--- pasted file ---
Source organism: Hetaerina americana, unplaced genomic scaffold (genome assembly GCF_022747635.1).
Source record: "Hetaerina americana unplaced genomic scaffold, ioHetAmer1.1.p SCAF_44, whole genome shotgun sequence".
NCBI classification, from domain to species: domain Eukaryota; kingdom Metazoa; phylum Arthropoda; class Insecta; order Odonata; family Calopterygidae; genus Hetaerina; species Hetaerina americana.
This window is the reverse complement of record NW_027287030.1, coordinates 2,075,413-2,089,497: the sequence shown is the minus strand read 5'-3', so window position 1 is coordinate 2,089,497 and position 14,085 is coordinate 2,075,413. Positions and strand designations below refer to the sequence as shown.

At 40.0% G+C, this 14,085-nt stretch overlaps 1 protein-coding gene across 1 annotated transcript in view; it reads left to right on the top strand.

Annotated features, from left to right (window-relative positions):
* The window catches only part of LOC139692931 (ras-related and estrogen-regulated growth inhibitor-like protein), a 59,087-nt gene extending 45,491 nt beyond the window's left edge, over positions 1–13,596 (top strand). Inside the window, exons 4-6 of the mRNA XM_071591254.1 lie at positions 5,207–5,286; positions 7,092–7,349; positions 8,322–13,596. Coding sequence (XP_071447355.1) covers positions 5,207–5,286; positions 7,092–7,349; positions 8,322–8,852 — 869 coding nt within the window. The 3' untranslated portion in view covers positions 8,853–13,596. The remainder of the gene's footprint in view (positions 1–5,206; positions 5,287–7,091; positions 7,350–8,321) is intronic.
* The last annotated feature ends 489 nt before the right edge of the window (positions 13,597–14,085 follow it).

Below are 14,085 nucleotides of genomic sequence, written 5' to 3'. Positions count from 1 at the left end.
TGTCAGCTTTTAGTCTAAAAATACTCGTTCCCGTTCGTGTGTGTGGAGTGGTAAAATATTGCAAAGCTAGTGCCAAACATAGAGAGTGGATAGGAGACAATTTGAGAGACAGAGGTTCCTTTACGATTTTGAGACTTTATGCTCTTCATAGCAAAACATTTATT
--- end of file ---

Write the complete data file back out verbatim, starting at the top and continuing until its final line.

Source organism: Hetaerina americana, unplaced genomic scaffold (genome assembly GCF_022747635.1).
Source record: "Hetaerina americana unplaced genomic scaffold, ioHetAmer1.1.p SCAF_44, whole genome shotgun sequence".
NCBI classification, from domain to species: domain Eukaryota; kingdom Metazoa; phylum Arthropoda; class Insecta; order Odonata; family Calopterygidae; genus Hetaerina; species Hetaerina americana.
This window is the reverse complement of record NW_027287030.1, coordinates 2,075,413-2,089,497: the sequence shown is the minus strand read 5'-3', so window position 1 is coordinate 2,089,497 and position 14,085 is coordinate 2,075,413. Positions and strand designations below refer to the sequence as shown.

At 40.0% G+C, this 14,085-nt stretch overlaps 1 protein-coding gene across 1 annotated transcript in view; it reads left to right on the top strand.

Annotated features, from left to right (window-relative positions):
* The window catches only part of LOC139692931 (ras-related and estrogen-regulated growth inhibitor-like protein), a 59,087-nt gene extending 45,491 nt beyond the window's left edge, over positions 1–13,596 (top strand). Inside the window, exons 4-6 of the mRNA XM_071591254.1 lie at positions 5,207–5,286; positions 7,092–7,349; positions 8,322–13,596. Coding sequence (XP_071447355.1) covers positions 5,207–5,286; positions 7,092–7,349; positions 8,322–8,852 — 869 coding nt within the window. The 3' untranslated portion in view covers positions 8,853–13,596. The remainder of the gene's footprint in view (positions 1–5,206; positions 5,287–7,091; positions 7,350–8,321) is intronic.
* The last annotated feature ends 489 nt before the right edge of the window (positions 13,597–14,085 follow it).

Below are 14,085 nucleotides of genomic sequence, written 5' to 3'. Positions count from 1 at the left end.
TGTCAGCTTTTAGTCTAAAAATACTCGTTCCCGTTCGTGTGTGTGGAGTGGTAAAATATTGCAAAGCTAGTGCCAAACATAGAGAGTGGATAGGAGACAATTTGAGAGACAGAGGTTCCTTTACGATTTTGAGACTTTATGCTCTTCATAGCAAAACATTTATT